Conquering fear requires facing it. Avoidance only strengthens fear’s power over you. Fear calls for action. Here are 7 steps to start facing fear:

1. Identify Your Fears

Make a list of specific situations, events, activities, or objects that cause anxiety or avoidance. Name each fear simply and concretely.

For example, “Speaking in front of people.” This will help depersonalize the fear when you begin addressing it.

2. Rank Your Fears

Place your fears in a hierarchy from least to most difficult. Start by listing the ones that provoke only mild anxiety or avoidance.

Work up to the most troublesome, then your top few phobias or panic-inducing fears. This gives a game plan for gradual exposure.

3. Gather Coping Tools

Develop resources to help you relax and manage fear: calming activities, stress management skills, counseling, meditation, prayer, Scripture verses, inspirational quotes, and encouraging friends. Prepare your coping toolbox.

4. Start Small

Begin facing mild fears first through gradual, repeated exposure. Take baby steps into feared situations, a little further each time.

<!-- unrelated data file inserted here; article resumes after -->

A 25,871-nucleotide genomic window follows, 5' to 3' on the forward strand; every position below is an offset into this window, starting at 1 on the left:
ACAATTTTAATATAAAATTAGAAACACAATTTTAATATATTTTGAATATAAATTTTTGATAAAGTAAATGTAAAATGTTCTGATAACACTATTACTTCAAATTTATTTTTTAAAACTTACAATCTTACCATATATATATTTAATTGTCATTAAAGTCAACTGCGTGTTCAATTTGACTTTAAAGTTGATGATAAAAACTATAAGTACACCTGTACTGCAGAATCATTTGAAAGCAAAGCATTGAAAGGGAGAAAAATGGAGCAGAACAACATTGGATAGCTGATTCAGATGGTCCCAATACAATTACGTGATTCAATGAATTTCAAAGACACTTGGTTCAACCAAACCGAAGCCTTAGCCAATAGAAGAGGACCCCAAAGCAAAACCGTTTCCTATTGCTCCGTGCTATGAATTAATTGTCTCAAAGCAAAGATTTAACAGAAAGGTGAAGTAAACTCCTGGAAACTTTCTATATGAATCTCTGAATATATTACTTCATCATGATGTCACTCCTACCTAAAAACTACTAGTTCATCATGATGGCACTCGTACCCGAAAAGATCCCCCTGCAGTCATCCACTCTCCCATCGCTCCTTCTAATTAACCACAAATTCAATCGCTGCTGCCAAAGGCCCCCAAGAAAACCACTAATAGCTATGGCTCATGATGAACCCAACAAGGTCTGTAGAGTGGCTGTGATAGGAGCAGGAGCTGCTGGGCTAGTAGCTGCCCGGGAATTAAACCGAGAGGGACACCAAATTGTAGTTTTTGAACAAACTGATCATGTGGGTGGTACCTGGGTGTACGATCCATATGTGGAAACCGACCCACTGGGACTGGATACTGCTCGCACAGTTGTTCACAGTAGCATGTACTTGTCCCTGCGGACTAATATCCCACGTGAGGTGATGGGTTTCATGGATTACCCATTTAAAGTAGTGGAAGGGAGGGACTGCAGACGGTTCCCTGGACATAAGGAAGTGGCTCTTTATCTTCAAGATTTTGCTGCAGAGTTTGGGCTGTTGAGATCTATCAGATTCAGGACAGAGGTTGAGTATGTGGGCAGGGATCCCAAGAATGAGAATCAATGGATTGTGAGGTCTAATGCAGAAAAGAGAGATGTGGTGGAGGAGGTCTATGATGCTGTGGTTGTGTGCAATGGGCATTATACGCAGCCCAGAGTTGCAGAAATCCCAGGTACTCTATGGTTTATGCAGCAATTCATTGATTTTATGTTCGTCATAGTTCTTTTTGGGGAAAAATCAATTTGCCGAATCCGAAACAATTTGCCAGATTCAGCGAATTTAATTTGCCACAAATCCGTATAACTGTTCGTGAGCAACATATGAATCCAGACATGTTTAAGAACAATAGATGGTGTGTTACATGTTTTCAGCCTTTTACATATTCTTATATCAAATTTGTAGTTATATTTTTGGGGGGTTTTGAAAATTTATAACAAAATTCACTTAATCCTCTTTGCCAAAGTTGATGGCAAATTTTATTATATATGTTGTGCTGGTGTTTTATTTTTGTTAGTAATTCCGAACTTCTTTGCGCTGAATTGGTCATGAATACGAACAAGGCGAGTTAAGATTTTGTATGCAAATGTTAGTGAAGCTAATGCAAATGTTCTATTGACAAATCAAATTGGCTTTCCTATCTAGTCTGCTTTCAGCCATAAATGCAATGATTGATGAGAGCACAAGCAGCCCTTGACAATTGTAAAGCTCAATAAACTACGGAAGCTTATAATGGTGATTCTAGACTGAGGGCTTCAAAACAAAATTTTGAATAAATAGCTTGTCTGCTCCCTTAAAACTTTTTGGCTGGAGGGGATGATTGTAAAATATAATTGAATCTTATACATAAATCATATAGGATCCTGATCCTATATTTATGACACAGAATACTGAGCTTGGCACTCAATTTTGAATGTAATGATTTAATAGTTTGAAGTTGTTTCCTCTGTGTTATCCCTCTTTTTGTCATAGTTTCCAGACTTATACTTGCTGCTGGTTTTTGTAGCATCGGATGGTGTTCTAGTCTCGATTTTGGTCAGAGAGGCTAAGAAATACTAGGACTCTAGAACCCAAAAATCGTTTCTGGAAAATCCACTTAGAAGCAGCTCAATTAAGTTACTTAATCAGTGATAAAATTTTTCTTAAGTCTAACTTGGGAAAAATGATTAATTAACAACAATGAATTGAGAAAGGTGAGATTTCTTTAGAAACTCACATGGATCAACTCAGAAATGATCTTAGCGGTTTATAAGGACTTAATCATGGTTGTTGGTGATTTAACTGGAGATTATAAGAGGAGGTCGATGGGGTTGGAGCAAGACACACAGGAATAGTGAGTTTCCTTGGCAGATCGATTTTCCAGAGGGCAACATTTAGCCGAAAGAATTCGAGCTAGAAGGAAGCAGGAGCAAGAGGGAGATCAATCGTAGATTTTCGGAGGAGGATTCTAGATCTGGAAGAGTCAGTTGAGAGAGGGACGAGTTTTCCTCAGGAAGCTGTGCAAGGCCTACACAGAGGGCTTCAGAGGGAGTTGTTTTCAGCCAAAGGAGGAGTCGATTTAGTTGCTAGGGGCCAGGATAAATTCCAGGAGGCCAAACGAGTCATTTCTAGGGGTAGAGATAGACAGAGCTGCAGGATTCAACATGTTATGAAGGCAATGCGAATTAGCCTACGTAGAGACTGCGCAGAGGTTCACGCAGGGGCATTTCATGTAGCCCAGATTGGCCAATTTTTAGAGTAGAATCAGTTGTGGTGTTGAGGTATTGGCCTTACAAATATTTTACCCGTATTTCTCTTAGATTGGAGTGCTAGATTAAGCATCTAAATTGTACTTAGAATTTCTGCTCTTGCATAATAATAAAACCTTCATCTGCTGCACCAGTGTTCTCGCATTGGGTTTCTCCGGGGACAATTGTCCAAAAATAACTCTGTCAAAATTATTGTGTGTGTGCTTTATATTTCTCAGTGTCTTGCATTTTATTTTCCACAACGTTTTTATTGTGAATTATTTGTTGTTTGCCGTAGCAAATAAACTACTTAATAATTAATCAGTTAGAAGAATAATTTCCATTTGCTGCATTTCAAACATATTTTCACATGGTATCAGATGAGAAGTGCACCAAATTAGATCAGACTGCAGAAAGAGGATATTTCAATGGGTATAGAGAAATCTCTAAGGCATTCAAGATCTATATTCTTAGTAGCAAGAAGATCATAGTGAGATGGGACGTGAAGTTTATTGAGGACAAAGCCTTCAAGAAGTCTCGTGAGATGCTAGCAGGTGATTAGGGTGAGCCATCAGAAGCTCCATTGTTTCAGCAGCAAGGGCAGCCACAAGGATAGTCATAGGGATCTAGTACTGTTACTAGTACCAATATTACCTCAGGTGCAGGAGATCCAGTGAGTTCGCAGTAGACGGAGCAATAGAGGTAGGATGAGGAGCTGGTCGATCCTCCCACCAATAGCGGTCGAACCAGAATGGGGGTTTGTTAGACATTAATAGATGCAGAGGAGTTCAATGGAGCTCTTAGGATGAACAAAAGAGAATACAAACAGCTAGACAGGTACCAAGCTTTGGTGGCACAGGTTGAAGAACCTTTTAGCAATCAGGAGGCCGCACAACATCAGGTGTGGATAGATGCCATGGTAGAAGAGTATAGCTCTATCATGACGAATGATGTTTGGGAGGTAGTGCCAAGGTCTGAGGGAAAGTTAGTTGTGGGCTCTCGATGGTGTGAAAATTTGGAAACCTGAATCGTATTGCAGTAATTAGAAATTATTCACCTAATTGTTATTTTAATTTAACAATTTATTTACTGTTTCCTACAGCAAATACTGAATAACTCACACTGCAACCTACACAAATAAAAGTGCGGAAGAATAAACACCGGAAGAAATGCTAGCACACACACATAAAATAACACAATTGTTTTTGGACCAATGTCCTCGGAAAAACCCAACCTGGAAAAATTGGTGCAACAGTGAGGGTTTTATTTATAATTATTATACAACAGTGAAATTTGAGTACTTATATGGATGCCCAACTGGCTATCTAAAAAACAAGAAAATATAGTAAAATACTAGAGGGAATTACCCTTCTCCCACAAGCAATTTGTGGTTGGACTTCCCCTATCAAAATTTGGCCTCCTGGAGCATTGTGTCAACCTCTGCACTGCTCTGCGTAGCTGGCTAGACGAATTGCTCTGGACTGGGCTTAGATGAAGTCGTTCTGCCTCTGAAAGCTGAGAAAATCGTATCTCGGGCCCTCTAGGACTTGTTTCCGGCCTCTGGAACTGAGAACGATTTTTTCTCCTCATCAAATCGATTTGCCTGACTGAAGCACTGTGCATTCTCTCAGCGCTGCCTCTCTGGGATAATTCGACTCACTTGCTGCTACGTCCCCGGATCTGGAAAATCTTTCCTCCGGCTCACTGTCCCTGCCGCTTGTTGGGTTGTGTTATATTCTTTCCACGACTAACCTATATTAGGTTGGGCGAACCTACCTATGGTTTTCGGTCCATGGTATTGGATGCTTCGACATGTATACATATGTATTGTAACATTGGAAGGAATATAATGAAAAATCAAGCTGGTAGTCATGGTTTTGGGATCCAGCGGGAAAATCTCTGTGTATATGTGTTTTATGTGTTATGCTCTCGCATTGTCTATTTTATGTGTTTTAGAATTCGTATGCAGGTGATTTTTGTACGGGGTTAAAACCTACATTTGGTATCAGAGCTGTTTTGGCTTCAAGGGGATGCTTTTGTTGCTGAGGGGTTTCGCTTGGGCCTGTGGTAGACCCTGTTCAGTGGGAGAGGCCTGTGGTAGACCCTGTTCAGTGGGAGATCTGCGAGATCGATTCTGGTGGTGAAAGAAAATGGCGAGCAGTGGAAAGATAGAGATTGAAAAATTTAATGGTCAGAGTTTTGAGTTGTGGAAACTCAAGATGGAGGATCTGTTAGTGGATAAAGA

Progress patiently from the least anxiety-provoking to the most difficult. With small successes, you’ll gain confidence.

5. Enlist Support

Ask trusted friends and counselors to help. Have them provide encouragement during exposure practices and help guide the process.

Sharing the journey makes overcoming fears easier.

6. Anticipate Anxiety

Remember that feeling some fear and anxiety is normal when facing fearful situations. Expect it, allow it, and refocus on the exposure goal.

The anxiety wave will crest and pass. Staying in the feared situation until anxiety decreases helps retrain your mind.

7. Focus Forward

Rather than focusing inward on the fear, focus forward on the goal. Reflect on why you are taking these steps, like improving your life or overcoming limitations. Keep the big picture motivating you.

Facing fears requires courage, patience, hard work, and God’s help. But doing so breaks their power over you.